“How bad does it have to be for us to do something? How much bad? How bad can we be in return? Can anything be evened out?”
Genre: YA Mystery/Thriller.
POV: First person.
⚠ Content Warnings: Bullying. Transphobia on a support character. Sexual Harassment. Gun Safety. Cyber bullying.
⚠ Read if: you are a teen movie and mystery fan. Also, just read it if you are a parent or a guardian, as well as a teen.
Love, Heather was a read that drew me in because of the cover, but I was surprised with how the book turned out. It actually took me a few hours to write this review because I felt like I needed an exhale and clear my mind.
This book talks about many issues that young adults face in this contemporary world, especially in high school. To be honest, it still amazes how teens can be so mean and cruel. Where do they get all that angst and anger?
Stevie, the main character, is childhood bestfriends with Lottie, but finds they are drifting apart after they were suddenly adopted by a cool Mean Girls-ish clique and school. Stevie struggles with maintaining a friendship without being overtly clingy, and spectacularly fails.
Things only get worse when Stevie gets bullied in school, which even gets worse online. Her former friend, Lottie, turned her back on her and she had no one else.
Stevie finds herself with a new friend, Dee, who is cool, mysterious and doesnt give a flying f*** about what other people think. They started talking about their small world’s messed up sense of justice, and were eager to bring it to their own hands, 80s revenge flick style.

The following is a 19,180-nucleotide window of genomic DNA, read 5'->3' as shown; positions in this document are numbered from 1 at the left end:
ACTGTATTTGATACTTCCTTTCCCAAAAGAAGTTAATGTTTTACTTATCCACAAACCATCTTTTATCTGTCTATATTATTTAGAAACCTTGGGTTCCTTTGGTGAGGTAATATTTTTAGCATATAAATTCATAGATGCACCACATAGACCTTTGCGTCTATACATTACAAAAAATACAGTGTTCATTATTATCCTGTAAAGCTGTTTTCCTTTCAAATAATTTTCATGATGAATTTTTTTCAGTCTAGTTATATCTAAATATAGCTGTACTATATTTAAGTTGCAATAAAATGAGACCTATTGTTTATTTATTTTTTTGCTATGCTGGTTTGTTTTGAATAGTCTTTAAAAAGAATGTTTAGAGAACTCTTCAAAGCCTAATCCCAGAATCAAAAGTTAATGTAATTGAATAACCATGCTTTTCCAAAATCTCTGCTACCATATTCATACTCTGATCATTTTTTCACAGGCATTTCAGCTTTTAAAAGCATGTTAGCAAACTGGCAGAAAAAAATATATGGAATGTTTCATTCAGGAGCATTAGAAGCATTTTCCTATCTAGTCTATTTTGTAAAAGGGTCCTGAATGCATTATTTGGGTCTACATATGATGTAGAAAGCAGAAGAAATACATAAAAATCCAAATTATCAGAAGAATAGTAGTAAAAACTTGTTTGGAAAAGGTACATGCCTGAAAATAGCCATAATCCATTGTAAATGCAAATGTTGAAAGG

It started innocently with small pranks and a signature Love, Heather signature a la the film, Heathers. Suddenly, people in school saw them differently even though things were supposed to be anonymous. Then, slowly, other people joined in. Love, Heather became a series of anonymous instensifying pranks because of their twisted sense of justice.
But this is not the book’s entire story. Suddenly, there was a plot twist that blew me away. Everything at the 75% mark until the story’s conclusion was so intense that I was really in shock afterwards.
This book teaches so much of the value of mental health, the complexity of friendships and parent-child relationships, and how they can actually mess up a person and the life of people around them.
Kudos to author for that great build up as well as the writing style. Also, it was amazing how she showed that things are not always black and white. That humans, really, are complex and emotional beings.
This book is a strong recommendation for required reading for teenagers, even their parents and guardians. The unique insights are very valuable.
☁ THE CRITERIA ☁
Significant Other: N/A
☁FINAL VERDICT: 4.1/5 ☁
Much thanks to NetGalley and Crooked Lane Books for this complimentary copy. This review is voluntary and opinions are fully my own.
Review also appears on my blog.